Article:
Turning a start-up into a profitable business is a monumental task. The process is also riddled with potential landmines that can derail even the most dedicated entrepreneurs.

As New York and New Jersey business lawyers, we regularly work with entrepreneurs to address the legal obstacles that start-ups face. Below are several tips that we provided throughout last year:

(1) Buy-sell Agreements: Many startups fail to plan for the departure of one or more of its founders. In basic terms, a buy-sell agreement lays out an exit strategy for the owners of a business. In addition to addressing what happens when a partner wants to leave the business, it can also address a myriad of other events, including what happens when a partner retires, dies, becomes incapacitated, or even gets divorced. When a “triggering event” occurs, the agreement gives the company or its remaining owners the right to buy the departing owner’s interest. To help facilitate that process, the agreement details the price and terms of the buyout.

(2) Direct Listings: Startups should understand that an initial public offering (IPO) isn’t the only way to go public. In 2019, Slack Technologies, Inc., a workplace messaging platform, became the latest technology company to go public via a direct listing rather than an IPO. In a direct listing, also known as a direct public offering (DPO), companies sell their shares directly to the public. DPOs can be attractive to startups because they eliminate the use of underwriters and thus are often quicker and cheaper than going public via an IPO. Direct listings also allow early investors to cash in by allowing a company’s employees and investors to convert their ownership into stock, which is then listed on a stock exchange. Once listed publicly, the general public can purchase the shares, and existing investors can cash out at any time without waiting for a “lock-up”’ period to expire, which is required for IPOs. Despite the advantages, DPOs are not without risks. Startups must still satisfy SEC filings requirements and other compliance obligations.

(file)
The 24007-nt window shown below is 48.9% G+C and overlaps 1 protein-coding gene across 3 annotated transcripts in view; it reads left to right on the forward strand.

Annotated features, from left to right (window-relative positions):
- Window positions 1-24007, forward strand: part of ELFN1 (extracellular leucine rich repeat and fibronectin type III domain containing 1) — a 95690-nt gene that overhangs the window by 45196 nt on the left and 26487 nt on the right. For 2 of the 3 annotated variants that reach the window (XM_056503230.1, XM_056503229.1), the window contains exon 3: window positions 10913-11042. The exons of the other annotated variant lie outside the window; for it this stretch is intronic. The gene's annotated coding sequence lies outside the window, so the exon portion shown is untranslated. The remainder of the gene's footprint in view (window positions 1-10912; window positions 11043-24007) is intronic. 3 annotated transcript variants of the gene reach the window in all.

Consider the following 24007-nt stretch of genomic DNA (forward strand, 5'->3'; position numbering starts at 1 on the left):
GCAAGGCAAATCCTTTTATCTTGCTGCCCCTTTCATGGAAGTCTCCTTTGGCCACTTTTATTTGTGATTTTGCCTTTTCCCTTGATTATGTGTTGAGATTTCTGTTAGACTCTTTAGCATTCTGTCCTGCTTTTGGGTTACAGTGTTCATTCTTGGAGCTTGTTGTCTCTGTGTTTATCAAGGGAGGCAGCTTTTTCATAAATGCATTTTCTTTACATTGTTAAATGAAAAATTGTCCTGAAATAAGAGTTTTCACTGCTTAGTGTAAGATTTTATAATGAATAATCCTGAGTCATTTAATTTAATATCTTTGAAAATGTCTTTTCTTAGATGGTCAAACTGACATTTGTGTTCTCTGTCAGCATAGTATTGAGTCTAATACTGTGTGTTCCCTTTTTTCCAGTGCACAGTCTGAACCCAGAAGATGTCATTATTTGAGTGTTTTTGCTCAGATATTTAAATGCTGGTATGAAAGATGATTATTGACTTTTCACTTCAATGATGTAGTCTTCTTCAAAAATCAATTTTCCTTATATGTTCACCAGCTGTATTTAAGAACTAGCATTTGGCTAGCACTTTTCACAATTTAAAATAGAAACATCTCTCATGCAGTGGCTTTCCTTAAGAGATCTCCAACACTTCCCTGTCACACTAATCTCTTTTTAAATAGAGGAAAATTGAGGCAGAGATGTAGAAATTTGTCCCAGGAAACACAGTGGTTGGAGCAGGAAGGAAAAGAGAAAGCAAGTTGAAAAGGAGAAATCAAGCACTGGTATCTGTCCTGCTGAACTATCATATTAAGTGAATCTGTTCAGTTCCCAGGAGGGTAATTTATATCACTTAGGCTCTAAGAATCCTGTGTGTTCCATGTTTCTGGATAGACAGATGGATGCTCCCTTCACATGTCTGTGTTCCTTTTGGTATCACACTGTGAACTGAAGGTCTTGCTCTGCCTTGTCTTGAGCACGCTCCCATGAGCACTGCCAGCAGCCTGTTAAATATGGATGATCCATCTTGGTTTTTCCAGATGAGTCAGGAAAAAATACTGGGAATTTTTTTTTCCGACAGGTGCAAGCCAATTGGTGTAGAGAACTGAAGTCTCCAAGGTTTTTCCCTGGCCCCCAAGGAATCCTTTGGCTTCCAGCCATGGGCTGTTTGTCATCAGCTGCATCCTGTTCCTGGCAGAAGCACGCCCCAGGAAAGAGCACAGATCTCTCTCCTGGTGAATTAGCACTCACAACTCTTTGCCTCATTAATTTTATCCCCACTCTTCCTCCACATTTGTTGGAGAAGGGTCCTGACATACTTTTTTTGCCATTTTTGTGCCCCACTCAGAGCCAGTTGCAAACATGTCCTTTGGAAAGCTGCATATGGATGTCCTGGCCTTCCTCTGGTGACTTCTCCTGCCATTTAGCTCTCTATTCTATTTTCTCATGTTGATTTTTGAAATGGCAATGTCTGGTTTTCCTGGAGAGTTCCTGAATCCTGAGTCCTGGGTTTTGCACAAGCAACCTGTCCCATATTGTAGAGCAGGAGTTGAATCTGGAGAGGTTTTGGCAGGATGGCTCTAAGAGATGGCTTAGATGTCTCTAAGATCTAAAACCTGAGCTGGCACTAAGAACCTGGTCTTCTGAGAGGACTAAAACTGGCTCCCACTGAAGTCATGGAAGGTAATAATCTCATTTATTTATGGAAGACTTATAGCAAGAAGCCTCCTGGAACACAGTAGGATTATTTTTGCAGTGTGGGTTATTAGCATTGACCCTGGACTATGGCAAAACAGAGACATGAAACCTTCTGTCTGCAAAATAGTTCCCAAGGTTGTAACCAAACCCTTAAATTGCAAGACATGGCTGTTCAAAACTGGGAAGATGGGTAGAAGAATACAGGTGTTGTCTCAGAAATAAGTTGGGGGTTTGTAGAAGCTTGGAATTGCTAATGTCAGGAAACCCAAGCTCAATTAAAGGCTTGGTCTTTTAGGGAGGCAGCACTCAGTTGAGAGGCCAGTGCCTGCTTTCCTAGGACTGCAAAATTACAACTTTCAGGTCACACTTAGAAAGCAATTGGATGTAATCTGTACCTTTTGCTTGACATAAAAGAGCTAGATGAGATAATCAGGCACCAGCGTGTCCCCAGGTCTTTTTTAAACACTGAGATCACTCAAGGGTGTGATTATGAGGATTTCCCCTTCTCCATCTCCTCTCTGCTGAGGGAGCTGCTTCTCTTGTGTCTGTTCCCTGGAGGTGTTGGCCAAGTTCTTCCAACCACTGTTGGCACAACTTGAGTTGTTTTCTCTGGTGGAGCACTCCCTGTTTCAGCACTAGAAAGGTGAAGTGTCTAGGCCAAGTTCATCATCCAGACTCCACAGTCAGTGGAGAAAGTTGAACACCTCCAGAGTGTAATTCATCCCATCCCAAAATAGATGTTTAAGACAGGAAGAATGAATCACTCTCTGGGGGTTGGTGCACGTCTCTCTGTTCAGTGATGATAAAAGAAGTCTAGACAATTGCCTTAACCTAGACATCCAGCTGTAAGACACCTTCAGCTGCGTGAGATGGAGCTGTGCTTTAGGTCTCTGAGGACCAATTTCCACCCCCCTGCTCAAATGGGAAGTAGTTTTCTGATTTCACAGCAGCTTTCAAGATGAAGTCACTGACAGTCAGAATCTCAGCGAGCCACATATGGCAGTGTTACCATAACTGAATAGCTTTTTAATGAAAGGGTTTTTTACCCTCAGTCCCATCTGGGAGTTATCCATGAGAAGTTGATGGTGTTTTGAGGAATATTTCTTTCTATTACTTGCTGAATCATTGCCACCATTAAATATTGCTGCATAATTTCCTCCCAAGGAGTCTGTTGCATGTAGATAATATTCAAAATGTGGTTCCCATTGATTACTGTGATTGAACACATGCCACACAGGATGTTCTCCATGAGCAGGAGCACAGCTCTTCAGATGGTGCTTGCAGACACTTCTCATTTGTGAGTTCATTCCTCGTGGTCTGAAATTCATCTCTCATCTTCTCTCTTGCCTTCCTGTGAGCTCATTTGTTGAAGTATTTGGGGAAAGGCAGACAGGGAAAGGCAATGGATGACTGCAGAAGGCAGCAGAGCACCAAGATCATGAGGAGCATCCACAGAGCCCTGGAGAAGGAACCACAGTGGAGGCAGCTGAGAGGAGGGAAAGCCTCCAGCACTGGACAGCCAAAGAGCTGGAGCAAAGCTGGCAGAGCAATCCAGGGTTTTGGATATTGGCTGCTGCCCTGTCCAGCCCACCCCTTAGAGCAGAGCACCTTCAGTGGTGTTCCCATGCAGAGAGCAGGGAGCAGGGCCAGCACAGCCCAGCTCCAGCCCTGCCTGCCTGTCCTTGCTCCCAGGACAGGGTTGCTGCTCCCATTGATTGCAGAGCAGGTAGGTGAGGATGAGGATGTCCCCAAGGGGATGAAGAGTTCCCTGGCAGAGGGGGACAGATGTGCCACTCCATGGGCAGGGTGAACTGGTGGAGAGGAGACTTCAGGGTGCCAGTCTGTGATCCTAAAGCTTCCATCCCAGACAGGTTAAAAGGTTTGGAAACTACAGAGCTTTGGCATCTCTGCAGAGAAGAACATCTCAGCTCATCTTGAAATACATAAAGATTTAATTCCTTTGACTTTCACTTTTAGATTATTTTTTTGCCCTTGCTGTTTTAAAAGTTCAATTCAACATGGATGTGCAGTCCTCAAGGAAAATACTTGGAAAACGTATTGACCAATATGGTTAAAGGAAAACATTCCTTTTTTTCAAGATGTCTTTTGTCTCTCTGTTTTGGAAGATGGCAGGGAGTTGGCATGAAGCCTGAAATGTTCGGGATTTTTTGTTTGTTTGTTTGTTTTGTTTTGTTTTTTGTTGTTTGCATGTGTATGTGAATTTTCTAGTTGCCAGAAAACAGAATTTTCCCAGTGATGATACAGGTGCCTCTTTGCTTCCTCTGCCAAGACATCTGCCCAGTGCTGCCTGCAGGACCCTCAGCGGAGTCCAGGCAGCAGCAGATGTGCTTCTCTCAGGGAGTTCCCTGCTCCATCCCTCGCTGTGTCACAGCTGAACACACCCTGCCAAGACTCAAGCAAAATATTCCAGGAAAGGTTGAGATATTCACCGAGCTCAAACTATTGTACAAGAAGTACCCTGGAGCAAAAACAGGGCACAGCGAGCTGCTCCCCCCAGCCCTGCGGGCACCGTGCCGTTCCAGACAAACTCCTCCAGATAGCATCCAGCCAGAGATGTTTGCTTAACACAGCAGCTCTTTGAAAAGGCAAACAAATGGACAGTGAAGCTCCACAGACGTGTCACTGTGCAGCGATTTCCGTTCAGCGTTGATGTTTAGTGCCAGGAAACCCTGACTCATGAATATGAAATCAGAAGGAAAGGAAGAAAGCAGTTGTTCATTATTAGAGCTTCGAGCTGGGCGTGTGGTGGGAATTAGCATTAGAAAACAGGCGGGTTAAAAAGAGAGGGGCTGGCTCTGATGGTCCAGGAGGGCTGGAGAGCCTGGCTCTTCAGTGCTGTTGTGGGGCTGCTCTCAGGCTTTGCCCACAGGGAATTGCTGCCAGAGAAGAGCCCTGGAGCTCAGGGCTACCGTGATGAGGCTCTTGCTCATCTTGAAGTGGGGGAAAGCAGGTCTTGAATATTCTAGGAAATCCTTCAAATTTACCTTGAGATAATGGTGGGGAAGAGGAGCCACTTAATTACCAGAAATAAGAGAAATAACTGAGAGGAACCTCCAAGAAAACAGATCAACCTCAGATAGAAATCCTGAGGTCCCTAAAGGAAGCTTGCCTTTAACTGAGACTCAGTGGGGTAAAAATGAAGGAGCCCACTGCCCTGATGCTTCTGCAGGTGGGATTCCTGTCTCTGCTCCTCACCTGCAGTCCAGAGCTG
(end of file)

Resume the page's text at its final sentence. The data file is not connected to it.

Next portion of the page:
(3) Capital Formation: Startups should explore all their options when seeking to raise capital. The Securities and Exchange Commission (SEC) continues to prioritize capital formation. In June, the SEC announced that it is looking to harmonize the regulatory framework for exempt private offerings with the goal of making it work better for both investors and businesses seeking to raise capital. It is specifically exploring whether there should be any changes to improve, harmonize, or streamline any of the capital raising exemptions, specifically: the private placement exemption and Rule 506 of Regulation D, Regulation A, Rule 504 of Regulation D, the intrastate offering exemptions, and Regulation Crowdfunding. Congress is also contemplating regulatory changes. The House of Representatives has passed bipartisan legislation, known as Crowdfunding Amendments Act (H.R. 4860), that would expand the availability of the securities exemption.

(4) Delaware Incorporation: When consulting with entrepreneurs and start-ups, we often suggest looking outside the states of New York and New Jersey. The most common recommendation is Delaware. Delaware is considered one of the most attractive locations to incorporate a business in the United States due to its corporate-friendly laws and well-established corporate law doctrine. Over the past several decades, there have been more companies incorporated in Delaware than anywhere else. In fact, more than half of public and Fortune 500 companies are incorporated in Delaware. As discussed in greater detail here, forming a Delaware corporation or limited liability corporation (LLC) is a multi-step process. Businesses must also then qualify to do business in New York and/or New Jersey if they wish to operate here.

(5) Sharing Office Space: While commercial leases were once the gold standard, many small businesses are increasingly looking to share office space rather than rent it.  For startups and other small businesses, sharing office space provides the benefits of a fully-functional office at a fraction of the cost. Because there is no multi-year lease term, it also allows for flexibility. While coworking may be innovative and cost-effective, the failure to appreciate its unique features and risks can lead to legal headaches down the road. Startups should carefully evaluate any coworking license, take steps to safeguard intellectual property, and ensure confidential data is secure.

As highlighted above, New Jersey and New York startups have a lot of business and legal issues to consider. For guidance, we encourage consulting with an experienced business attorney who can guide you through the process.

If you have questions, please contact us

If you have any questions or if you would like to discuss the matter further, please contact me, Jeff Cassin, or the Scarinci Hollenbeck attorney with whom you work, at 201-806-3364.